FIG. 10 is a plan view of the optical device according to the third embodiment. FIG. 11 is a cross-section taken along a line A-B depicted in FIG. 10. In FIGS. 10 and 11, structures identical to those depicted in FIG. 9 are given the same reference numerals, and explanation therefor is omitted. With respect to the state depicted in FIG. 9, a groove 1011 (first groove) is formed on the dielectric substrate 110 along an outer periphery of the folded waveguide 911. Further, a groove 1012 (second groove) is formed along an outer periphery of the folded waveguide 912.

Subsequently, a buffer layer 1101 is arranged on the surface of the dielectric substrate 110, and the signal electrode 151 and the ground electrode 153 are formed on the buffer layer 1101. Thus, the optical device 100 depicted in FIG. 10 can be manufactured. In this optical device 100, the folded waveguides 911 and 912 that had been connected by the dummy waveguide 920 are separated by the groove 1012. Therefore, the groove 1012 and the folded waveguide 911 are connected by a part of the dummy waveguide 920 that is not cut away by the groove 1012.

FIG. 12 is a plan view of a modification of the optical device depicted in FIG. 10. FIG. 13 is a cross-section taken along a line A-B depicted in FIG. 12. FIG. 14 is a cross-section taken along a line A-C depicted in FIG. 12. In FIGS. 12 and 13, structures identical to those depicted in FIG. 10 are given the same reference numerals, and explanation therefor is omitted. As depicted in FIG. 12, in the optical device 100 according to the third embodiment, a groove 1211 (third groove) can be formed along an inner periphery of the folded waveguide 912.

Moreover, a groove 1212 can be formed along an outer periphery of the groove 1211 keeping an interval from the groove 1211. As depicted in FIG. 14, the groove 1211 is arranged in such a manner that a distance ds1 between the folded waveguide 911 and the groove 1012 and a distance ds2 between the folded waveguide 912 and the groove 1211 are equal to each other. Furthermore, the groove 1211 is arranged in such a manner that a distance Wr1 between the groove 1011 and the groove 1012 and a distance Wr2 between the groove 1012 and the groove 1211 are equal to each other.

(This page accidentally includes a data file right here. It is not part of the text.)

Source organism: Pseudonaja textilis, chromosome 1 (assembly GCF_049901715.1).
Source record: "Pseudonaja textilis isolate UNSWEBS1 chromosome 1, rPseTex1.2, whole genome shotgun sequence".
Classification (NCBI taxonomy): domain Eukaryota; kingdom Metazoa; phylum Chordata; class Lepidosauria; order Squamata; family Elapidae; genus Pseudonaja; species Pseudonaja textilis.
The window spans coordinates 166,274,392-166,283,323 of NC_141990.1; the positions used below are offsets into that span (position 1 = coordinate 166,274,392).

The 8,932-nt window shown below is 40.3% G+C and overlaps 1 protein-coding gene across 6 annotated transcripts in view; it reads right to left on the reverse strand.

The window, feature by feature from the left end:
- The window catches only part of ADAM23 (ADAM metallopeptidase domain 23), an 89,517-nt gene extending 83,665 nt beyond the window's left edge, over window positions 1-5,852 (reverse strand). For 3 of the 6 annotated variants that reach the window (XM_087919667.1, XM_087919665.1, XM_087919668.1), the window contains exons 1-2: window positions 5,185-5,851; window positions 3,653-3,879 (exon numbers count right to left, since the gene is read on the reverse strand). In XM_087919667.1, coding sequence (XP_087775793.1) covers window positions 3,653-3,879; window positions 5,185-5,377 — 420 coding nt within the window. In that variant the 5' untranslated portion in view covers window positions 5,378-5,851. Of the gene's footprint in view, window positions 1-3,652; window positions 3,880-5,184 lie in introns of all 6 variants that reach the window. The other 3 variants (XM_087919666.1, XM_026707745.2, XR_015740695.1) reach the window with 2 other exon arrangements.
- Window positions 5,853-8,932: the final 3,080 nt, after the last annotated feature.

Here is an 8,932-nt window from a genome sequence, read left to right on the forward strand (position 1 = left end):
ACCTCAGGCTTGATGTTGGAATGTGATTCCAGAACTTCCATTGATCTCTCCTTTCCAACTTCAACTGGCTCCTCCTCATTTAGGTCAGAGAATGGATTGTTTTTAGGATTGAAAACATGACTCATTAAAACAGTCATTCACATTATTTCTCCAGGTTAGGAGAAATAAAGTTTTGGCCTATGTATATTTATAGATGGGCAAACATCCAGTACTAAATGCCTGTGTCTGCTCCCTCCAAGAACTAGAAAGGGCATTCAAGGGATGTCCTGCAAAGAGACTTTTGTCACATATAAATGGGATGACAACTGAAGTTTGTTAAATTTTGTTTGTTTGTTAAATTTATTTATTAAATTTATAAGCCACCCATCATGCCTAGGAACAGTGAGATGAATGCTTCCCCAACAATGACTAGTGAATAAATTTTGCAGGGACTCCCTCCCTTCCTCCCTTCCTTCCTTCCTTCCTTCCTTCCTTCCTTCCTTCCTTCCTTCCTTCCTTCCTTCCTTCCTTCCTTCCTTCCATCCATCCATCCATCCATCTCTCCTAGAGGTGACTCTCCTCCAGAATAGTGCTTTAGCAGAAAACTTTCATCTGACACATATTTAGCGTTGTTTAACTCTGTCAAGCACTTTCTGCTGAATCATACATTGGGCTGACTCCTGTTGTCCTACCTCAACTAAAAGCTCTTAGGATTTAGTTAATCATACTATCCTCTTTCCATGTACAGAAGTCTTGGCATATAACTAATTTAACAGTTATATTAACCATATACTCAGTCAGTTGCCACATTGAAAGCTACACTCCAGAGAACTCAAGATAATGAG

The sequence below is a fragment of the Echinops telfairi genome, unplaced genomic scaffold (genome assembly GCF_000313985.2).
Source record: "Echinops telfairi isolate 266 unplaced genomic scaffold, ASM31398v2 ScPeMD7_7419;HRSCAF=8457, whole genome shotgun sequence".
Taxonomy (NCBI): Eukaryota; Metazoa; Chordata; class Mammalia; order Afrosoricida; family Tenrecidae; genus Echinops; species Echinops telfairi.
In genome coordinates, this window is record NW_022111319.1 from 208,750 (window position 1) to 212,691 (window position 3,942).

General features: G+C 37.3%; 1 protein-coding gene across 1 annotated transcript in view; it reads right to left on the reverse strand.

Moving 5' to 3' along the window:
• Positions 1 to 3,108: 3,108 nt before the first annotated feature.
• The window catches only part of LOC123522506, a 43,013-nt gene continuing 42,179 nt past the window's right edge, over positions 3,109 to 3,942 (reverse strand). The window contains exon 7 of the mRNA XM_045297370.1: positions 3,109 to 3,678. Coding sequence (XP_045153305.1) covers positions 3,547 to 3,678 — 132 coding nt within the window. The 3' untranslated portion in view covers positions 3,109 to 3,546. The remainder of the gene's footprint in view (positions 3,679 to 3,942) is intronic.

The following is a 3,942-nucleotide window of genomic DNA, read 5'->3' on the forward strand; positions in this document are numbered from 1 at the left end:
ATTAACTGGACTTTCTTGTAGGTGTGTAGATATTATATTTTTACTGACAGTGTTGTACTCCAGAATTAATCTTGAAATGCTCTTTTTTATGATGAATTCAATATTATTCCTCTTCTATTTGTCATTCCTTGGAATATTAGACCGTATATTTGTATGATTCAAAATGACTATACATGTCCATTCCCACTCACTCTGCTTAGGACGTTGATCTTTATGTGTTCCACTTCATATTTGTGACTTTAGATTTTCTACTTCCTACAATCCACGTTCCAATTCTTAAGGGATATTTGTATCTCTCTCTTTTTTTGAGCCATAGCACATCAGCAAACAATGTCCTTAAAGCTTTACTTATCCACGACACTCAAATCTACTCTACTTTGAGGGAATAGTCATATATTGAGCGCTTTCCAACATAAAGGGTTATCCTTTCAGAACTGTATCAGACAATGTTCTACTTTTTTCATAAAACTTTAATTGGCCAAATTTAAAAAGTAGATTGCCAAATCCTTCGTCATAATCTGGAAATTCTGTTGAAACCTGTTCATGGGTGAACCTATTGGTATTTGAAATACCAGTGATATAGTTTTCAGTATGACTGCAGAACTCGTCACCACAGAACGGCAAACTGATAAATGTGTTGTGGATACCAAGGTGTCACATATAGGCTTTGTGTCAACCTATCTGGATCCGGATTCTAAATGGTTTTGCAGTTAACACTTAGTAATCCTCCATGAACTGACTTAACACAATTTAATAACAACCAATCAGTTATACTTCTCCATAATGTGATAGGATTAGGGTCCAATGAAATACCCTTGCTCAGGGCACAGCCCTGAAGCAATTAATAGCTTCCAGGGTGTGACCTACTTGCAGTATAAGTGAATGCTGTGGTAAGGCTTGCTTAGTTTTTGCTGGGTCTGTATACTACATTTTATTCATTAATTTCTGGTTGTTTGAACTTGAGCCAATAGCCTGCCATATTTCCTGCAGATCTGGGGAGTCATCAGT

Thus, the folded waveguides 911 and 912 can have the same cross-sectional shape. Therefore, optical loss through the folded waveguide 911 and optical loss through the folded waveguide 912 are equivalent to each other, and an extinction ratio of light interfered by the combining unit 122C can be improved. Accordingly, a property of a modulated optical signal can be improved.

FIG. 15 is a plan view of a modification of the optical device depicted in FIG. 12. In FIG. 15, structures identical to those depicted in FIG. 12 are given the same reference numerals, and explanation therefor is omitted. As depicted in FIG. 15, in the optical device 100 according to the third embodiment, each groove can be arranged in the entire interacting portion of the optical waveguide 120 and the signal electrode 151. Specifically, each of the grooves 1011, 1012, 1211, and 1212 is extended to a portion beyond the folded waveguides 911 and 912 of the optical waveguide 120.